Rebecca and Billy eventually catch up with the leech-controlling man who is actually Marcus and the person responsible for the viral outbreak. Ten years ago, he had been assassinated by Wesker and Birkin under the orders of Umbrella co-founder Ozwell E. Spencer who stole his research to become the company's sole president. During his dying moments, Marcus' queen leech entered his body and revitalized it over the course of a decade, thus giving him a chance to take his revenge on Umbrella. Marcus mutates into a gigantic leech monster while the facility's self-destruct mechanism is activated. Just before the explosion, Rebecca and Billy defeat the creature by exposing it to sunlight. They escape to the forest where they see an old mansion used by Umbrella as a research facility. Rebecca assures Billy that her police report will list him as just another casualty of the incident. Billy thanks her and escapes as Rebecca heads towards the mansion to investigate the whereabouts of her fellow Bravo Team members, beginning the events of Resident Evil.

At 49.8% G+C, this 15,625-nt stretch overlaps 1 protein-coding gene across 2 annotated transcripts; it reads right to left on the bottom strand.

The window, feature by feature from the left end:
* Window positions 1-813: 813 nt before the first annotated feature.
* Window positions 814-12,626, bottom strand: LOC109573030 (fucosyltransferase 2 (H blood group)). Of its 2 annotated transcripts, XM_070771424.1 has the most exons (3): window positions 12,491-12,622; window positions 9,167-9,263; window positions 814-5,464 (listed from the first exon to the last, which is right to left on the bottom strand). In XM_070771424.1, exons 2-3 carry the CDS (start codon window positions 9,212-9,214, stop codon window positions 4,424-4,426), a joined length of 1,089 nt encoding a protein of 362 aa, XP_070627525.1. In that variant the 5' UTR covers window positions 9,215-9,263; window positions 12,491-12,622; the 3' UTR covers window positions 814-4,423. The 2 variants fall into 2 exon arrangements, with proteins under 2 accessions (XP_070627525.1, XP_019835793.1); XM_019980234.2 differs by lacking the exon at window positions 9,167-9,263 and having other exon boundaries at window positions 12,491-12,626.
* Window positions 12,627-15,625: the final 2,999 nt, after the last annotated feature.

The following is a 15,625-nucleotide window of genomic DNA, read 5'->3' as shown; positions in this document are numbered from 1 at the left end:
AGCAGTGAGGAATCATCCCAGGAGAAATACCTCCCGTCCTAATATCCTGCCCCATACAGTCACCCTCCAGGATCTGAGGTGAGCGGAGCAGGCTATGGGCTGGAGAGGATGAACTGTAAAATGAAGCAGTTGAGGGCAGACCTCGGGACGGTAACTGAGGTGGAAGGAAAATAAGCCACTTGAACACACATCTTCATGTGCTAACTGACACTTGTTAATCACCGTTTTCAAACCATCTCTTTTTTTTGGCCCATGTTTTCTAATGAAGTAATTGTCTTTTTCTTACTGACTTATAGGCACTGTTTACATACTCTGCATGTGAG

While the original Resident Evil was still in development, the idea for a prequel came up shortly after the 64DD disk drive peripheral was announced in 1995. The 64DD's low sales four years later eventually made Capcom decide to develop Resident Evil Zero as a cartridge-based Nintendo 64 release. The real-time "partner zapping" system was designed to take advantage of the console's unique features and strengths, namely the lack of load times necessary for optical disc (non-cartridge) based gameplay encountered with the PlayStation.[2]

After the script had been completed in early 1999, the production of a Resident Evil title for Nintendo 64 was revealed to the public by Yoshiki Okamoto, the president of Capcom's screenplay company Flagship.[3] Resident Evil Zero was officially announced at 20 percent completion in January 2000, after which it was presented with a playable demo at Tokyo Game Show.[4]